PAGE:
California Rubber

California’s and Nevada’s Authoritative Voice of Hockey

Timing right for new CAHA president Hancock


CAHALogoMainThe California Amateur Hockey Association (CAHA) has a familiar face moving into the organization’s top role.

Tom Hancock, who was previously involved with the CAHA executive committee as first vice president, takes over from outgoing president Steve Laing, who has moved on to serve in a director’s position with USA Hockey’s Pacific District. With Laing’s departure, a void was created within CAHA and Hancock was ready to take the next step within the association.

“I had considered running for president in years past, but Steve was doing a great job and I just thought I would hold off until the time was appropriate,” said Hancock, a commercial contractor who resides in Clovis. “It’s an exciting time for hockey in California – there have been increases in numbers year after year, and I think that’s only going to continue.”

Hancock points to high school hockey as one area that he’s looking to grow as president. While the San Jose Jr. Sharks, Anaheim Jr. Ducks and Los Angeles Jr. Kings all have their own high school leagues, Hancock’s goal is to expand that foundation into a statewide program with recognition from the California Interscholastic Federation (CIF).

“As a state, neither the North nor the South has an actual structure for high school hockey, and that’s where I see the potential for significant growth,” said Hancock. “The high school hockey leagues are really growing, but it’s been offshoot leagues within the Jr. Sharks, Jr. Ducks, and Jr. Kings organizations. My vision is that we can transform that into a high school hockey league that could open the door for CIF recognition of high school hockey throughout the state, but with CAHA governance.

“My ambition is that by the end of my tenure, I would like to be able to walk away with CIF having some formal recognition of hockey in California.”

With that growth comes one glaring problem, as Hancock is the first to admit. It’s the same problem facing hockey statewide – a growing game with plenty of willing participants, but a dire lack of ice to put them on.

“The rinks we have are swollen at the boards with players and really don’t have a lot of room for growth,” Hancock said. “ It’s an emerging market and with this high school model, if you can get a couple of high schools involved to build some rinks, then it will take off from there. That’s our hope.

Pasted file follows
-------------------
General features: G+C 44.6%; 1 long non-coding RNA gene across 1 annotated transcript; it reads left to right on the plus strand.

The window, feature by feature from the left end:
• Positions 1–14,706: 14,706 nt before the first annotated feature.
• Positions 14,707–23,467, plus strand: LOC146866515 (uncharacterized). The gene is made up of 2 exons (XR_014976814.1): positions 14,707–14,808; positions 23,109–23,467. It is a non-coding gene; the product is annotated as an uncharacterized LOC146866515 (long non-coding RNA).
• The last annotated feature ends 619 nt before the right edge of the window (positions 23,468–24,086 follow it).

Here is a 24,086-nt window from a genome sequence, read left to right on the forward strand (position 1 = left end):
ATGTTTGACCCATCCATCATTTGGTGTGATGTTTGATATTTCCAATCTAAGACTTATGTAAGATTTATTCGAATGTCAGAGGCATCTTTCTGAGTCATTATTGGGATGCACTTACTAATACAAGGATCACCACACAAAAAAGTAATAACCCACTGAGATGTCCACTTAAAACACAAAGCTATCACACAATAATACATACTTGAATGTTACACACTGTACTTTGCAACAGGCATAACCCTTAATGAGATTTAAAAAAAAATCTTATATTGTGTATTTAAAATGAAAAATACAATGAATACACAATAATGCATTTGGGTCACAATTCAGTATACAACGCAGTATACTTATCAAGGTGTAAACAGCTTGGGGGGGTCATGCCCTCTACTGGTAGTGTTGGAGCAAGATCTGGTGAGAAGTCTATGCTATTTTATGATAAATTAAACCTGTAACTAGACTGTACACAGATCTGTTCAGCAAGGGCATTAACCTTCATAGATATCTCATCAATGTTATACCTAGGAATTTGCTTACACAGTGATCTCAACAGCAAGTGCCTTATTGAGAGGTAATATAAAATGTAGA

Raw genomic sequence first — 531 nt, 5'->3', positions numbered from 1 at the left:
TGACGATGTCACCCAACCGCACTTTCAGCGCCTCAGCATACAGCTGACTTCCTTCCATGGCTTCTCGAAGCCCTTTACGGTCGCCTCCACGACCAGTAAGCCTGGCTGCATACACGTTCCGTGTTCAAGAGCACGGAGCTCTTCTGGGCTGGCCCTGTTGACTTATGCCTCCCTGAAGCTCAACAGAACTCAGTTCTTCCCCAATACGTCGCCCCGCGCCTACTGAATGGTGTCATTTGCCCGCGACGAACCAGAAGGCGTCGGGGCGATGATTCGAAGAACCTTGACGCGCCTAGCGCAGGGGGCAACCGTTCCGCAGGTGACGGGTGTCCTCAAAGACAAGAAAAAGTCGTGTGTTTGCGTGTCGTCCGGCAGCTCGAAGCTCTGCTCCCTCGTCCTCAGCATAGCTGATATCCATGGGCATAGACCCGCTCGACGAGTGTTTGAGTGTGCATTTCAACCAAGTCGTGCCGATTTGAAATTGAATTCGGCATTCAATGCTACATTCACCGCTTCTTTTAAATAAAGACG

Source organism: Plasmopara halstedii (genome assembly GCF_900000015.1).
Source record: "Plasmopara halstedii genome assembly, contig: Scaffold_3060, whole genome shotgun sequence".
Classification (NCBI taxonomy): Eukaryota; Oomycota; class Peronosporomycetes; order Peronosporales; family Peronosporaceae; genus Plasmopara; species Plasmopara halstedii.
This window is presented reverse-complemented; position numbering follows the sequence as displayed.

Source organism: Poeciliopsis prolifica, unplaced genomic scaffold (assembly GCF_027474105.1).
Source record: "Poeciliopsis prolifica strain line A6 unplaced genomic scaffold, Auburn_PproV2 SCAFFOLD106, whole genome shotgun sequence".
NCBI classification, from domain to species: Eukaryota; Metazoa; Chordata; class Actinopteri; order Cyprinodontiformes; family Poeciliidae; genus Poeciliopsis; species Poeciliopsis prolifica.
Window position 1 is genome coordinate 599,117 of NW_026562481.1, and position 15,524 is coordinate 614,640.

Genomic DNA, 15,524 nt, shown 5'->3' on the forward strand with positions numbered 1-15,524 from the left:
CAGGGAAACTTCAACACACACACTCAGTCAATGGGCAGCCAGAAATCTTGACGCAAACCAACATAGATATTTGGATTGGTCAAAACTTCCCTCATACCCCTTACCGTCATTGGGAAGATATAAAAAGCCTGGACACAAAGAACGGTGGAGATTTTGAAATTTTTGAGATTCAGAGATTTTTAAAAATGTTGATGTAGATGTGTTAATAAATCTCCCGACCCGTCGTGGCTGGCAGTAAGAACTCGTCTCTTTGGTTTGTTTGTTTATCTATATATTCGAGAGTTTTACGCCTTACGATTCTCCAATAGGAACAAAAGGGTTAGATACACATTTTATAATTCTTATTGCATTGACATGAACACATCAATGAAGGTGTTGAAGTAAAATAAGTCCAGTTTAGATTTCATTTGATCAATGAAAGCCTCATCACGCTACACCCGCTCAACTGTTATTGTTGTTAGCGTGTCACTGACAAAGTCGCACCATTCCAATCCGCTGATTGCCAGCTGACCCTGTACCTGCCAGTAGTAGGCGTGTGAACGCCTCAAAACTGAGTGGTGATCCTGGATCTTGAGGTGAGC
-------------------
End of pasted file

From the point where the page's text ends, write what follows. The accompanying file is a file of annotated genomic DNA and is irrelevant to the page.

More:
“By getting high schools involved, and continuing to try and get communities and municipalities involved where you have some integration of public money in terms of facilities, it will hopefully provide the infrastructure for new rinks.”

Getting some sort of public funding for new rinks is vital because as Hancock explains, securing private investors for a new rink can be a tenuous proposal.

“It’s a tricky situation,” said Hancock. “I don’t know if from an investment standpoint that it’s the best idea to build a rink. You automatically have to have a two-sheet facility, but the problem is that the debt load on that kind of investment doesn’t necessarily even out with the revenue stream that you might see on that type of facility. That’s why securing public money is so important.”

This year’s arrival of five American Hockey League (AHL) franchises definitely helps in the push to get more ice in the state.

“I think the arrival of the AHL teams – even something like potential expansion to Las Vegas – helps get the game a little more regionalized,” said Hancock. “As you get more teams in the West, the demand for market share is going to force these teams to invest in communities a little more and hopefully, we see some more rinks built as part of that. The best fan base for any hockey program starts with hockey players and parents and if you can nurture that growth, you will end up in a good place.”

— John B. Spigott

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